New Faces essay collection, Marta Gibinska, May 2019 territory.”4 For Derrida the basic human right is no more than what the host is ready to offer to his/her guest, and that depends on how he/she defines his/her own cultural and social space
(his/her home and his/her threshold in Derrida’s language), and what conditions of hospitality he/she sets. It also depends on how the host treats the person s/he meets: whether as the Other in the sense of the Enemy/Stranger/Foreigner, or as the Other – Stranger/Friend/Human
The recognition of the Enemy or the Foreigner in the Other does not relieve us from the law of hospitality, that is, it does no free us from the obligation of dialogue. It is a situation of crisis which demands change, which calls for an effort on both sides to believe that I and
Thou will try to reach a state of mutual good will to talk, that The Self and The Other will accept ethical obligations to each other in order to ask questions and seek answers in acting against the crisis; finally, that the aporetic hostipitality can be turned into some balance between the gift of hospitality and its acceptance. Otherwise, we shall be drawn into the ever- deepening crisis of intolerance and hatred.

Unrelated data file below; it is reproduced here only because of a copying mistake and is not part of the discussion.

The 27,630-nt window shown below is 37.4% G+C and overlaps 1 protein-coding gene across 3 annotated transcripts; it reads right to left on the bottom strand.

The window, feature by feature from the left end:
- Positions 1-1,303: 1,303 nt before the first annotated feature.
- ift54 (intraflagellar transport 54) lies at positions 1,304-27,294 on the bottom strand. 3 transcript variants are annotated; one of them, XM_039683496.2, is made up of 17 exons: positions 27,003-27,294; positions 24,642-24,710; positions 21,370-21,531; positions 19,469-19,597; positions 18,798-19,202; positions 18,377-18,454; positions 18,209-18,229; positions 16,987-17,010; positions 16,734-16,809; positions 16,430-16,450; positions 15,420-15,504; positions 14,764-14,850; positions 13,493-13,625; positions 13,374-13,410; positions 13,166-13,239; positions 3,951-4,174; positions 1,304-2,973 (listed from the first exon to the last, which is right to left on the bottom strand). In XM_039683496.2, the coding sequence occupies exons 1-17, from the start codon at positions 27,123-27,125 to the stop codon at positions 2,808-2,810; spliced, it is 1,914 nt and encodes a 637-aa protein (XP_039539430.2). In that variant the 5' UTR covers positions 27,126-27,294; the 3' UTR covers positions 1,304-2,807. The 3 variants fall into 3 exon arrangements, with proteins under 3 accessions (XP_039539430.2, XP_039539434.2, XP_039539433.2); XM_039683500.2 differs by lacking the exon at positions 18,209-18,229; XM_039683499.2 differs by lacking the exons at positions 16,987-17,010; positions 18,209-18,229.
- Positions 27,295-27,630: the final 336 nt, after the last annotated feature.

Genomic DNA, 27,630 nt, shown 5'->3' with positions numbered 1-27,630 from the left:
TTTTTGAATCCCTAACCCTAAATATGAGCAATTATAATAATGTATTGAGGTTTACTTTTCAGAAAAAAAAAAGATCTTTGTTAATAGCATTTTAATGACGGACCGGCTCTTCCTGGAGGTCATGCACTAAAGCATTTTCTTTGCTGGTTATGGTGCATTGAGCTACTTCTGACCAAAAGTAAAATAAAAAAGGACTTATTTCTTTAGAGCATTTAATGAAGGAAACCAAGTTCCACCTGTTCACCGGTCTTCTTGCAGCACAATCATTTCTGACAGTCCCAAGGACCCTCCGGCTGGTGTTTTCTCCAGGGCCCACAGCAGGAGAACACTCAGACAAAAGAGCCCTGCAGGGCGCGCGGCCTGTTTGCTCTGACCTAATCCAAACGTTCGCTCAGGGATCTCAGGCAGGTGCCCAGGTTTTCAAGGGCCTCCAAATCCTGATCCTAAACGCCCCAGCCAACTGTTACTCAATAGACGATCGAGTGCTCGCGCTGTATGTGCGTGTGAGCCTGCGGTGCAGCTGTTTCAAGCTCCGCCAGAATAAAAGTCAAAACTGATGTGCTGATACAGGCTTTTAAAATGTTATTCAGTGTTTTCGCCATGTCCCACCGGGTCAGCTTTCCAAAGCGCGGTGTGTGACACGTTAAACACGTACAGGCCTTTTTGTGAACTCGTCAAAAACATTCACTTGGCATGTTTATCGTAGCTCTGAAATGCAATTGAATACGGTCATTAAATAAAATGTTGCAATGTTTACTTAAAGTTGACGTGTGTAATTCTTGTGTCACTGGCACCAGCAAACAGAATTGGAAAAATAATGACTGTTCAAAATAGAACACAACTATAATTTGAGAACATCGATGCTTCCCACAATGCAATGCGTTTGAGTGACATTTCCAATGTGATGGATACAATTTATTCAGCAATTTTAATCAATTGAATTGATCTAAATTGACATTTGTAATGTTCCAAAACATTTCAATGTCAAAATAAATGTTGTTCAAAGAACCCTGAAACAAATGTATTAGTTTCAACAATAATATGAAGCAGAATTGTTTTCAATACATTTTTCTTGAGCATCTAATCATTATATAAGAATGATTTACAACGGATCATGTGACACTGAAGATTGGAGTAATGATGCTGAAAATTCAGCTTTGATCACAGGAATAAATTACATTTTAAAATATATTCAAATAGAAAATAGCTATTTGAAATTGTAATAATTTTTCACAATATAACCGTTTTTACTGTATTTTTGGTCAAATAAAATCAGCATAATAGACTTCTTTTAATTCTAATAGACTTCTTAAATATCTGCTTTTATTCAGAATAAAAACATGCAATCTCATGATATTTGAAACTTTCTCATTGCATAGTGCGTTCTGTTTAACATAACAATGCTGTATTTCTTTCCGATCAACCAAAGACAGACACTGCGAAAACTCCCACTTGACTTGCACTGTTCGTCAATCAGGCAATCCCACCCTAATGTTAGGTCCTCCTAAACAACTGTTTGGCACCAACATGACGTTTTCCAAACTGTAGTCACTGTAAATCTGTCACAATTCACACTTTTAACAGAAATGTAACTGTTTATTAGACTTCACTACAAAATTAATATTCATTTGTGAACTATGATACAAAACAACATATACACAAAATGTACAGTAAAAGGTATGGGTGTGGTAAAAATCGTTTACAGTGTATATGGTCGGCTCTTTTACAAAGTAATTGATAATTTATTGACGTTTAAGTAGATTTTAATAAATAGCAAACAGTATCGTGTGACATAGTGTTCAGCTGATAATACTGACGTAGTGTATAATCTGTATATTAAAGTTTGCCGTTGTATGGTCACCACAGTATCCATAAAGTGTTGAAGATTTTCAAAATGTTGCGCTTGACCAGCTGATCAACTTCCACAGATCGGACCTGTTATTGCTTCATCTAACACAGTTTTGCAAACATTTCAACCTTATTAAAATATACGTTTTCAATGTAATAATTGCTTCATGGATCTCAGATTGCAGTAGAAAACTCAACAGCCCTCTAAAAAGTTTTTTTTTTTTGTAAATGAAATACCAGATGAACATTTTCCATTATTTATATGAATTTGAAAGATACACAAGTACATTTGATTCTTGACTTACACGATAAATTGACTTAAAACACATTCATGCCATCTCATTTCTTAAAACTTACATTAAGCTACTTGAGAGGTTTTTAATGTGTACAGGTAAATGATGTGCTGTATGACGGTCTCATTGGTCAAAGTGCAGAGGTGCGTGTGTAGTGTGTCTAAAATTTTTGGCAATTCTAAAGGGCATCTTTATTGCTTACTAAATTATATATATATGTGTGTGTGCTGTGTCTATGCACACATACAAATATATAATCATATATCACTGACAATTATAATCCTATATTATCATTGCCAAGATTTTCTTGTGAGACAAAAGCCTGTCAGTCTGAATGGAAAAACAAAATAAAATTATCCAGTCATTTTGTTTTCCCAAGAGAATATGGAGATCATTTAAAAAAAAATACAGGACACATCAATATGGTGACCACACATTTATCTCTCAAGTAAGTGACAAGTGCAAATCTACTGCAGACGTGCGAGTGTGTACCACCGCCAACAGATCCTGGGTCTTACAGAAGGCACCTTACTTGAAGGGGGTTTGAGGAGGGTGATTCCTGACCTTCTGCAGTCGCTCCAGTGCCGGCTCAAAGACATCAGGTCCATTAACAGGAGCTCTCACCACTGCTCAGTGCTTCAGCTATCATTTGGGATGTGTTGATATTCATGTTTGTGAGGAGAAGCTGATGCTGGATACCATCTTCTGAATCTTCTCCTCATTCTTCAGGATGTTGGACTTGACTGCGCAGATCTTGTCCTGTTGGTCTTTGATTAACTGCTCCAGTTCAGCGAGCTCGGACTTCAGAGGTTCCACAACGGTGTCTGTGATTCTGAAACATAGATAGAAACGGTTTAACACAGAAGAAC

Buber, Martin (1923), Ich und Du [I and Thou], Leipzig. – (1937), I and Thou, transl. by Ronald Gregor Smith, Edinburgh, 2nd Edition New York: Scribners, 1958. Bergman, Samuel Hugo (1991), Dialogical philosophy from Kierkegaard to Buber, Suny Press. Burggraeve, Roger (1999), “Violence and the Vulnerable Face of the Other: The Vision of Emmanuel Levinas on Moral Evil and Our Responsibility”, Journal of Social Responsibility 30/1, 29-45. Derrida, Jacques (2008), The Gift of Death, trans. David Wills, University of Chicago Press. – (2000), “Hostipitality” in Angelaki: Journal of the Theoretical Humanities, Vol. 5, Number 3, 3-18. Derrida, J., & Dufourmantelle, A. (2000), Of Hospitality, trans. Rachel Bowlby, Stanford University Press Levinas, Emanuel (1961), Totalité et Infini : Essais sur l’Extériorité, Phaenomenologica 8, The Hague and Boston. – (1969), Totality and Infinity: An Essay on Exteriority, Trans. Alphonso Lingis, Duquesne University Press. Tischner, Józef (1990), Filozofia dramatu, Paris, Edition du Dialogue.
4 Ibid., p. 4 9 http://www.new-faces-erasmusplus.fr/